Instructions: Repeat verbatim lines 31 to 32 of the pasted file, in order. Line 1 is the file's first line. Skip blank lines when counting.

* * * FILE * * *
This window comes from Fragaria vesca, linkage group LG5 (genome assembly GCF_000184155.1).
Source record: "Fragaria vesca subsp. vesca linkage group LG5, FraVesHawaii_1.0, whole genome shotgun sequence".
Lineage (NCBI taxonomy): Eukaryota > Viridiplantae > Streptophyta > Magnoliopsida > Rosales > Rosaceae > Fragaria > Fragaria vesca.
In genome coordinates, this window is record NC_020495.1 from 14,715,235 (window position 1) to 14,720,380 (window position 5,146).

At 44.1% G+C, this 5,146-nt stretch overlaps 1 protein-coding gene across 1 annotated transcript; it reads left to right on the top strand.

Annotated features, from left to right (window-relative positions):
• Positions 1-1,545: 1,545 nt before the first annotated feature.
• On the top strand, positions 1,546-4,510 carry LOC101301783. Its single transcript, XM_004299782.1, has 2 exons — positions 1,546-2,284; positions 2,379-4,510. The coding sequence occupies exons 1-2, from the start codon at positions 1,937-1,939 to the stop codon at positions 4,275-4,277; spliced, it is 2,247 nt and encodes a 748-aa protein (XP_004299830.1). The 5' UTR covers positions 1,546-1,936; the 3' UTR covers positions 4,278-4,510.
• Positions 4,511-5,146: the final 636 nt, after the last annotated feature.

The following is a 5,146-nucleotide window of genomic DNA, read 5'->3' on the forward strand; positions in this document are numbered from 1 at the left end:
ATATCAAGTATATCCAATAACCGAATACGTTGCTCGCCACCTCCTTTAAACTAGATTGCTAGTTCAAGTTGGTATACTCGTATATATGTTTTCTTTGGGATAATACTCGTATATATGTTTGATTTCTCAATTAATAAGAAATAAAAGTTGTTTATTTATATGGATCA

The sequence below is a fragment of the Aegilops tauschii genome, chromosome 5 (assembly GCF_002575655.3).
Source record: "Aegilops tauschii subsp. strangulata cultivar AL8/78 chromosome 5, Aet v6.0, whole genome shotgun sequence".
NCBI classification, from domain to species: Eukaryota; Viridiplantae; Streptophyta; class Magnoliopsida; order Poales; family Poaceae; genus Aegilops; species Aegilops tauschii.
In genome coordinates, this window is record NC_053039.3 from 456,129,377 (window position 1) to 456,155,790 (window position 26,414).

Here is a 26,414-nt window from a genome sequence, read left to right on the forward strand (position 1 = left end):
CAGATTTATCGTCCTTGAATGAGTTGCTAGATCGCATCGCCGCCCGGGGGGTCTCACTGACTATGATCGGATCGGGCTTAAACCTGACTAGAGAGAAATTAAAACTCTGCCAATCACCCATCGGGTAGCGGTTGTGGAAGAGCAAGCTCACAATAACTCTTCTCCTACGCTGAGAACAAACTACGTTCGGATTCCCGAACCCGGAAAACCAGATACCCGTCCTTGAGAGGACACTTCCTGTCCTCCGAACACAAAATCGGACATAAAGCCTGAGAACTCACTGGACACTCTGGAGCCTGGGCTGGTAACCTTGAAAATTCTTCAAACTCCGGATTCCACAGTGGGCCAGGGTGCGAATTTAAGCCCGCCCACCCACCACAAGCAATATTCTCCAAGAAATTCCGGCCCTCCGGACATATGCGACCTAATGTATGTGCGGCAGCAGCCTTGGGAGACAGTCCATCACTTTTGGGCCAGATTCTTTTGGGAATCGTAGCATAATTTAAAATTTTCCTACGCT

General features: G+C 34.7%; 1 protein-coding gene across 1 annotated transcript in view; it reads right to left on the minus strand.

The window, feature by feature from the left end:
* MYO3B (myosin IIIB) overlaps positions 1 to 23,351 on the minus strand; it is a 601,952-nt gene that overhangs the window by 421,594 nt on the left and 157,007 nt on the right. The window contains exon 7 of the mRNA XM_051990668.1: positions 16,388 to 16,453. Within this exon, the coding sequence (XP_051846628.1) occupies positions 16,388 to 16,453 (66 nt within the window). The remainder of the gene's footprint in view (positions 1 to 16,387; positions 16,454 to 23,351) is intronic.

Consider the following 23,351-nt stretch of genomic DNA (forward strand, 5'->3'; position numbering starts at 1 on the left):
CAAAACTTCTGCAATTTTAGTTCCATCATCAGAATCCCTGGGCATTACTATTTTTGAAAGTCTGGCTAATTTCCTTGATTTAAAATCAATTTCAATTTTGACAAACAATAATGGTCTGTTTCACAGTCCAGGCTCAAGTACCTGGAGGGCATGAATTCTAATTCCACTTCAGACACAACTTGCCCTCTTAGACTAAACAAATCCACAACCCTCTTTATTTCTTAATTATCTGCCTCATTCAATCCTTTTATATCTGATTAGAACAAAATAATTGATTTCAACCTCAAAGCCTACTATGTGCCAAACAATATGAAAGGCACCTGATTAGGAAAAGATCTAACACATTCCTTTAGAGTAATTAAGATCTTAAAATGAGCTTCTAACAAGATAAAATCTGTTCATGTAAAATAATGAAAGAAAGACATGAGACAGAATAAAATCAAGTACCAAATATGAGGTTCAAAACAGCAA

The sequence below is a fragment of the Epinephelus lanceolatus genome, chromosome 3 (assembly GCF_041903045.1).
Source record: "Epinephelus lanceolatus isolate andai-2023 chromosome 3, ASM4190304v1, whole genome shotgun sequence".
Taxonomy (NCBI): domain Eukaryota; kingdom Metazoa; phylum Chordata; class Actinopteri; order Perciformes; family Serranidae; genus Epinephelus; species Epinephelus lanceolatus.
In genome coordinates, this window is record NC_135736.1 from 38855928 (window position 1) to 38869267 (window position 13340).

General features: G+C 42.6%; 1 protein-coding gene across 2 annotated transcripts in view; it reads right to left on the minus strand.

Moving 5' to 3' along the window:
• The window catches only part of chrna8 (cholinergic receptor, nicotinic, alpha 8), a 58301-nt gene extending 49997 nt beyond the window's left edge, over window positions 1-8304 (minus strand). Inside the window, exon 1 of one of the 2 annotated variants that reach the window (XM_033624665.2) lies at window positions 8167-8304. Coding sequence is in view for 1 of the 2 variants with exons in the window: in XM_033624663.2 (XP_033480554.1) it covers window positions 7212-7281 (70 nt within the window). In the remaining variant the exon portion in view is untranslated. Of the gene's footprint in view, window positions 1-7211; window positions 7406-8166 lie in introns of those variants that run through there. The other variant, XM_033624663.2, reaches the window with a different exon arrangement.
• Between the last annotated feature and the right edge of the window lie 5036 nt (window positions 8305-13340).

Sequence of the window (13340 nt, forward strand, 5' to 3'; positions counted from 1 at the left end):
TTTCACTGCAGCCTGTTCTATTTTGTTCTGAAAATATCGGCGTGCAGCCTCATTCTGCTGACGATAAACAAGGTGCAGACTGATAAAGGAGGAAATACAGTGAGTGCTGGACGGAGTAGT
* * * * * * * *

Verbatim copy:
Sequence of the window (13340 nt, forward strand, 5' to 3'; positions counted from 1 at the left end):
TTTCACTGCAGCCTGTTCTATTTTGTTCTGAAAATATCGGCGTGCAGCCTCATTCTGCTGACGATAAACAAGGTGCAGACTGATAAAGGAGGAAATACAGTGAGTGCTGGACGGAGTAGT